Mark Blackwell, Vice President of Victory Motorcycles and International Operations, led the presentation at the unveiling of the Vision before the press. He said, “Creating a luxury touring motorcycle is a logical extension of Victory#39;s business strategy.”

What I find so interesting about the introduction of the Vision is that the bike is still being rolled out in a sense. Most times, when members of the press learn about a new motorcycle, its only a few months before the bike hits dealerships. This is set up to accommodate those print magazine deadlines. For example, well test the new Harleys in June; the print guys write about it for the issue theyre currently working on which is usually September. Just as that issue comes out, the bikes are arriving in dealer showrooms. Perfect timing.

Its been a very different roll-out with the Vision. Victory believes the visual nature of the bike is so radical that it will take the public some time getting used to so instead of springing it on them right away, roll it out slowly; create some buzz; start hinting to the public and the media that an amazing new motorcycle will be coming out. Release the pictures and a few specs with more details to come later.

The view from the seat.

Why the big buildup? Quite frankly, the long anticipation is something not seen in motorcycling in some time. In these days of instant gratification, motorcycle manufacturers can rarely afford to do a big, long buildup. The public is usually thinking, “Alright already, enough with the hype. Just let us see the bike and buy it!” The public might even get irritated at the long build-up and simply move on to other things. The American way is see it now, touch it now, have it now.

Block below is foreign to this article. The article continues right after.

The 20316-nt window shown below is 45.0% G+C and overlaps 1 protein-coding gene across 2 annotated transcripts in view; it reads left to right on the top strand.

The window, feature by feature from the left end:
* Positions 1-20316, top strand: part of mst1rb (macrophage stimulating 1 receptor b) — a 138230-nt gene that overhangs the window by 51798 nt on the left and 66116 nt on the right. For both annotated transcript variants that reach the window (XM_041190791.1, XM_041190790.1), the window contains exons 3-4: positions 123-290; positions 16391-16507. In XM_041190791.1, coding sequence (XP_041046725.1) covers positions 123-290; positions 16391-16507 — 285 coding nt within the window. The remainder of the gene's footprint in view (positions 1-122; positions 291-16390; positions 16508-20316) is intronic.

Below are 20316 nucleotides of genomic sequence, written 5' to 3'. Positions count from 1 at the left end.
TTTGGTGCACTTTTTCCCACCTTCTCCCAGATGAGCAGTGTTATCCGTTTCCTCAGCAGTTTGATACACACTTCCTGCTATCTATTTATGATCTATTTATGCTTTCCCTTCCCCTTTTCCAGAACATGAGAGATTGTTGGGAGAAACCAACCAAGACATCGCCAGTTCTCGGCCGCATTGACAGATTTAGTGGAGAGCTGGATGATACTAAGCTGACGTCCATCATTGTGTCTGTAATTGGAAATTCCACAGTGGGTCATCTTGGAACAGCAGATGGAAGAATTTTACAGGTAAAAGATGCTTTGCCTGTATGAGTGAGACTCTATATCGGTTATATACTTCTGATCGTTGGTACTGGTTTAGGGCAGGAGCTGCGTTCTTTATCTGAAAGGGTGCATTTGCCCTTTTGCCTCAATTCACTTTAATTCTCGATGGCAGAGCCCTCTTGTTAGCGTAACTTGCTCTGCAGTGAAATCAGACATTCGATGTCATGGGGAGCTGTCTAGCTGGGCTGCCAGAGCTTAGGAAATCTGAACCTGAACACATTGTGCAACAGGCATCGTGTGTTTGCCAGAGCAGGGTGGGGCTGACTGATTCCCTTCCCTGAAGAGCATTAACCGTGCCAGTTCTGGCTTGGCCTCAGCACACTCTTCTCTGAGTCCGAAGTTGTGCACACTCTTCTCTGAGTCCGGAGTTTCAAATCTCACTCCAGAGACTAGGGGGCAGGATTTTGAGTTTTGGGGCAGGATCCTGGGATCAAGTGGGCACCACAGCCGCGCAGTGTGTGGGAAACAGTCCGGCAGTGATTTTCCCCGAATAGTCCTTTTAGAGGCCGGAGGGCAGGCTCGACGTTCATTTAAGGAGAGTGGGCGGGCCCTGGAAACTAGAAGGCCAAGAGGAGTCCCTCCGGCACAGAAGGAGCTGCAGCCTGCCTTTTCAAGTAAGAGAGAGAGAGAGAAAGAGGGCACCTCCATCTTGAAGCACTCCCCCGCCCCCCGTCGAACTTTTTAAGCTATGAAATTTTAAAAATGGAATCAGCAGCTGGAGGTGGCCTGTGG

However, Victory believes that the Vision is so radical, so different, it takes some time to get used to, digest. Its such a drastic departure from the norm they want to spring it on us slowly. So, price, warranty, accessories, and some technical specifications are yet to be told at this point.

Greg Brew, Director of Design at Victory Motorcycles responsible for the overall style direction of the Vision motorcycle, shown here at the press unveiling, said this about the bike. “When you look at it, it#39;s just breathtaking, When you take the cover off the bike the reaction of people, the look on their face, well, they#39;re just stunned.”

Not revealing too much right away creates mystery and hopefully desire for the bike. Just like the courting of a woman, eh? Were told more info will come in June and I, along with my media colleagues, will be the first people to ride the Vision bikes. Im excited. I want to see what it feels like to ride such a cool looking motorcycle, but mostly I want to see if the bike lives up to its hype. Stay tuned.